Back in 1961, at the height of the Cold War and three years after the creation of NASA, President Kennedy gave his famous “Moonshot” speech.
“We choose to go to the Moon in this decade and do the other things, not because they are easy, but because they are hard; because that goal will serve to organize and measure the best of our energies and skills, because that challenge is one that we are willing to accept, one we are unwilling to postpone, and one we intend to win, and the others, too.”
We know how it ends. 8 years later, Neil Armstrong became the first person to walk on the moon. American hearts swelled with pride, and we had one of the most powerful moments of the Twentieth Century.
But that’s not really the whole story.
In his speech, Kennedy failed to mention that the way he intended us to get to the moon was by inserting three astronauts in a capsule on top of one of the ICBMs they were hoping to develop. By developing the tech to get us to the moon, we’d be developing the same technology to quickly get nuclear warheads delivered to Russia and China, which was the main purpose of spending all that money.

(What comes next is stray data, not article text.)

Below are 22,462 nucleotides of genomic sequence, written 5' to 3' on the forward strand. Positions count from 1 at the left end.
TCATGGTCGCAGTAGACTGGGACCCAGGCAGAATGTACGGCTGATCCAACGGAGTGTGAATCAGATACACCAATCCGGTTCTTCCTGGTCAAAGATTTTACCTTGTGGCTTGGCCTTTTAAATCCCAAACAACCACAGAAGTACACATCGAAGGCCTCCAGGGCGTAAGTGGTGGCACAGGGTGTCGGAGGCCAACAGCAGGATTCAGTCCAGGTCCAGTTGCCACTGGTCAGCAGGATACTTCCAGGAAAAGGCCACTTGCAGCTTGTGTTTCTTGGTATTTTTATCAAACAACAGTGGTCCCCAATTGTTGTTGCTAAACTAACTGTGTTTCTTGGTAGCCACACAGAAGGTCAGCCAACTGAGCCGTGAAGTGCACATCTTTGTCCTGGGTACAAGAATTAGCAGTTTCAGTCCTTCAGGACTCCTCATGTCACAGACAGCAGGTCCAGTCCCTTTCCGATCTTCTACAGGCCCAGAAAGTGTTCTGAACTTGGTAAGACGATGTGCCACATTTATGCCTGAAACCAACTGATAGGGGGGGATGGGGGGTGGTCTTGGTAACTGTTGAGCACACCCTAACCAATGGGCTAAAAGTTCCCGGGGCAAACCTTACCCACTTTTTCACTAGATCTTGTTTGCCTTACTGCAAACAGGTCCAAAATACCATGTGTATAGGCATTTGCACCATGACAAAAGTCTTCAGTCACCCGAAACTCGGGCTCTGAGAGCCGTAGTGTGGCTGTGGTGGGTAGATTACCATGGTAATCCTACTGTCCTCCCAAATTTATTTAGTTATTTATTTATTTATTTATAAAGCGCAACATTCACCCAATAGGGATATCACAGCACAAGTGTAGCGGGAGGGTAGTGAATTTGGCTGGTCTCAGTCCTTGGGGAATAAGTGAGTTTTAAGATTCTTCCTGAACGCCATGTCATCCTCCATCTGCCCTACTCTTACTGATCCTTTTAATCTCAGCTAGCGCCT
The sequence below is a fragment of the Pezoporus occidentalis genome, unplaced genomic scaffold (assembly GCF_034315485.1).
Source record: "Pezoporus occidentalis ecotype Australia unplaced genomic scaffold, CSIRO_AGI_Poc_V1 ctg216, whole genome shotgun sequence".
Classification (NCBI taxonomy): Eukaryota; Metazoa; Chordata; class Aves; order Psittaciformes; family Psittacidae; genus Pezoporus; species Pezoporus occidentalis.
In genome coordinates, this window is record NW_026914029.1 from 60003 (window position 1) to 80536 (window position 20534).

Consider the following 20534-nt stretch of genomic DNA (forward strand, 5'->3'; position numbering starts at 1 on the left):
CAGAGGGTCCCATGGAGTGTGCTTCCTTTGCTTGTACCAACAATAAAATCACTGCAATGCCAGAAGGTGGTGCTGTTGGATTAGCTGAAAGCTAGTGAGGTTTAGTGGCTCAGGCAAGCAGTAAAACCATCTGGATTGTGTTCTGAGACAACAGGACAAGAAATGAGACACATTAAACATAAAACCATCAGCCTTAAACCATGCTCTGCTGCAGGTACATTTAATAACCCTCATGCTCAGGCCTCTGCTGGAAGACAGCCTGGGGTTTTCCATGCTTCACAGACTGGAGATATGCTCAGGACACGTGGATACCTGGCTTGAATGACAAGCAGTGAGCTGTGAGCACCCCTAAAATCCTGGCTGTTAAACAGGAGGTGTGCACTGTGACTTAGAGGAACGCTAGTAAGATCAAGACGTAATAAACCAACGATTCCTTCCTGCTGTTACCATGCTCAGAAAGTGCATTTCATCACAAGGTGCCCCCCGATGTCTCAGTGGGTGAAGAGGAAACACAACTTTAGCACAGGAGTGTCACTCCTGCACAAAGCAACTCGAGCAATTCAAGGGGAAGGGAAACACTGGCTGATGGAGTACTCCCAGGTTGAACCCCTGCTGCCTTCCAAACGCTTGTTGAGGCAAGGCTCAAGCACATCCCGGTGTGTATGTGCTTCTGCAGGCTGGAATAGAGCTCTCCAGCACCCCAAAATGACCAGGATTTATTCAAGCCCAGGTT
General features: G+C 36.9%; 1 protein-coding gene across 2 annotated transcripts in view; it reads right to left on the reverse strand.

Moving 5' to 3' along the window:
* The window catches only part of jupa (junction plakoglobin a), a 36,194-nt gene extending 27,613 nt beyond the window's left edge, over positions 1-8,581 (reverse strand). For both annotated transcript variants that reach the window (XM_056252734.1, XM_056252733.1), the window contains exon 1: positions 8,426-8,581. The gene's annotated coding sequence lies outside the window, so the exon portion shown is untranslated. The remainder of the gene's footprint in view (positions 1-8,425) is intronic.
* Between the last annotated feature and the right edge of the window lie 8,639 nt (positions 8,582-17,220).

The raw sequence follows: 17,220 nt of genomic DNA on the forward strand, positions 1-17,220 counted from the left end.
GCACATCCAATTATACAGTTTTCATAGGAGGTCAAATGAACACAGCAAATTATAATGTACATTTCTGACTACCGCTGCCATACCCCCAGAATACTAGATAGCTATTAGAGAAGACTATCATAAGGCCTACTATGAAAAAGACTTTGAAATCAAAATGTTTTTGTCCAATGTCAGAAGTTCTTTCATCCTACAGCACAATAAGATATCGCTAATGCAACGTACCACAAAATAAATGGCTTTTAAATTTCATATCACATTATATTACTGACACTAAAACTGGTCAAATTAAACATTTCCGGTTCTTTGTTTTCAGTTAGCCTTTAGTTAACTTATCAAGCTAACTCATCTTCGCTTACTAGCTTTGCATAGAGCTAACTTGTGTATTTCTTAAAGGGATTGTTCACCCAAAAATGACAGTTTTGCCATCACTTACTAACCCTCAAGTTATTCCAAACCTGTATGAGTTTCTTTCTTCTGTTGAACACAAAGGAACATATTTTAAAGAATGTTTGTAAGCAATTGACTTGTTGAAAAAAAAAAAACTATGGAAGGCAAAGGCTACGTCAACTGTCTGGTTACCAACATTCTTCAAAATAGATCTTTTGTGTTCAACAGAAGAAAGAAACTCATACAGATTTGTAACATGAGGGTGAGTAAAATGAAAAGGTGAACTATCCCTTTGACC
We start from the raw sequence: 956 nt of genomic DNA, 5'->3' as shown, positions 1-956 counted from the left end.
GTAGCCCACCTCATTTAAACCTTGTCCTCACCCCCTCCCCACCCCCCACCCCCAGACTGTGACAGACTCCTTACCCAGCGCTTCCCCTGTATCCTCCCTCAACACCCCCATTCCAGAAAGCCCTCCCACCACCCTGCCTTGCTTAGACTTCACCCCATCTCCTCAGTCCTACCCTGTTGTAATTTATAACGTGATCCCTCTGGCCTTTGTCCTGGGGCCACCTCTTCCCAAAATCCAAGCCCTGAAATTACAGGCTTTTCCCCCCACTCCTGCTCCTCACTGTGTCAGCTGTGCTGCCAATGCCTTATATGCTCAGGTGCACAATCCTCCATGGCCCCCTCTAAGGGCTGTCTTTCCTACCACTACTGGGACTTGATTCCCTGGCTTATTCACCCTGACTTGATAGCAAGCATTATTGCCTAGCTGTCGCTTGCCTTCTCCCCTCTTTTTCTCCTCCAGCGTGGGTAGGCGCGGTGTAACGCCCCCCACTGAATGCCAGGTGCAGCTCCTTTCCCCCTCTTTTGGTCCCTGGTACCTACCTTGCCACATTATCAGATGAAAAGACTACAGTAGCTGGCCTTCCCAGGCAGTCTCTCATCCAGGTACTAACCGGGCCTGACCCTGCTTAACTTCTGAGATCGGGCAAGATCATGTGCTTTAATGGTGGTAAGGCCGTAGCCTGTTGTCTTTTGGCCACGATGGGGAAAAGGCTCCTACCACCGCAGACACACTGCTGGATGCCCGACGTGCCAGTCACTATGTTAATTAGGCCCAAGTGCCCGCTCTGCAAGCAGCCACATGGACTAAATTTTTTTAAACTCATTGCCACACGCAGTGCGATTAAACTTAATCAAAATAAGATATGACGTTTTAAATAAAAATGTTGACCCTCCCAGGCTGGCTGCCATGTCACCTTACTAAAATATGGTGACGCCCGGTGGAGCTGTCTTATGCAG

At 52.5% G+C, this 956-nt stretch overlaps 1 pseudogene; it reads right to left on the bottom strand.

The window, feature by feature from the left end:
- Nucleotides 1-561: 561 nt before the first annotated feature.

A bit of a marketing sleight of hand, certainly. But it was a much easier sell to Congress than nuclear war, not to mention, a much more inspiring story to sell to the American people.
We thought of this as NASA recently announced they were launching their own free TV streaming service, to indirectly compete with giants like Netflix and Disney.
According to Jeff Seaton, the Chief Information Officer at the NASA HQ, “Our vision is to inspire humanity through a unified, world-class NASA web experience,” taking “critical first steps in making our agency’s information more accessible, discoverable, and secure.”
But why go to all the trouble? Isn’t NASA’s job to build space rockets and whatnot? Why on Earth do they want to be in the streaming business?
Simply because, just like in 1961, NASA realizes that they’re not primarily in the space business, they’re in the inspiration business. Space just happens to be their chosen fulcrum tool to achieve the latter.
Of course, what NASA has built over the last 65 years has been nothing short of stunning. But it’s only by having this culture of intentional inspiration baked into its DNA from the get-go (JFK’s Moon Shot being a good example) that they’ve been able to pull it off.
The business that an organization is in is ultimately decided by their culture, not the product per se. And inspiration plays a huge part in that.